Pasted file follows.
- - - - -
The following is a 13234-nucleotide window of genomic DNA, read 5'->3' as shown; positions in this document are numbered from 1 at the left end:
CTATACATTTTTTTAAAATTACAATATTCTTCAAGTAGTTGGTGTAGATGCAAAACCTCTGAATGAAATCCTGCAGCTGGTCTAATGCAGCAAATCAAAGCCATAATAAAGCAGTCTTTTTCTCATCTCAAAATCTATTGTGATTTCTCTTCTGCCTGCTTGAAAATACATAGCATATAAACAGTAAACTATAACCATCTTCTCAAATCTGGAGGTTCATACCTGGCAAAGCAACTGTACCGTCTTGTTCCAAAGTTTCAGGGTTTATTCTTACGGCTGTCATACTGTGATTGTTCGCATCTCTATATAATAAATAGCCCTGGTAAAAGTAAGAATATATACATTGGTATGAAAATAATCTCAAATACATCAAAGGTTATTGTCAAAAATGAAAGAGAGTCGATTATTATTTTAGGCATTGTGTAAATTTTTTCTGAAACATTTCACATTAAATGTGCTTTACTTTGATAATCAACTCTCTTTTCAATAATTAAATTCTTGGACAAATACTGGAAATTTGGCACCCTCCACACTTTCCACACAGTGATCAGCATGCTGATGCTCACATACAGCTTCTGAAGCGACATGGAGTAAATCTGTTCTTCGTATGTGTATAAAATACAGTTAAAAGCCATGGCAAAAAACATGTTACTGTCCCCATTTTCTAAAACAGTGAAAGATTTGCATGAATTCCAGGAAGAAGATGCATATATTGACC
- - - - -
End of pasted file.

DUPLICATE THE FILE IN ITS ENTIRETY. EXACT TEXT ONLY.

The following is a 13234-nucleotide window of genomic DNA, read 5'->3' as shown; positions in this document are numbered from 1 at the left end:
CTATACATTTTTTTAAAATTACAATATTCTTCAAGTAGTTGGTGTAGATGCAAAACCTCTGAATGAAATCCTGCAGCTGGTCTAATGCAGCAAATCAAAGCCATAATAAAGCAGTCTTTTTCTCATCTCAAAATCTATTGTGATTTCTCTTCTGCCTGCTTGAAAATACATAGCATATAAACAGTAAACTATAACCATCTTCTCAAATCTGGAGGTTCATACCTGGCAAAGCAACTGTACCGTCTTGTTCCAAAGTTTCAGGGTTTATTCTTACGGCTGTCATACTGTGATTGTTCGCATCTCTATATAATAAATAGCCCTGGTAAAAGTAAGAATATATACATTGGTATGAAAATAATCTCAAATACATCAAAGGTTATTGTCAAAAATGAAAGAGAGTCGATTATTATTTTAGGCATTGTGTAAATTTTTTCTGAAACATTTCACATTAAATGTGCTTTACTTTGATAATCAACTCTCTTTTCAATAATTAAATTCTTGGACAAATACTGGAAATTTGGCACCCTCCACACTTTCCACACAGTGATCAGCATGCTGATGCTCACATACAGCTTCTGAAGCGACATGGAGTAAATCTGTTCTTCGTATGTGTATAAAATACAGTTAAAAGCCATGGCAAAAAACATGTTACTGTCCCCATTTTCTAAAACAGTGAAAGATTTGCATGAATTCCAGGAAGAAGATGCATATATTGACC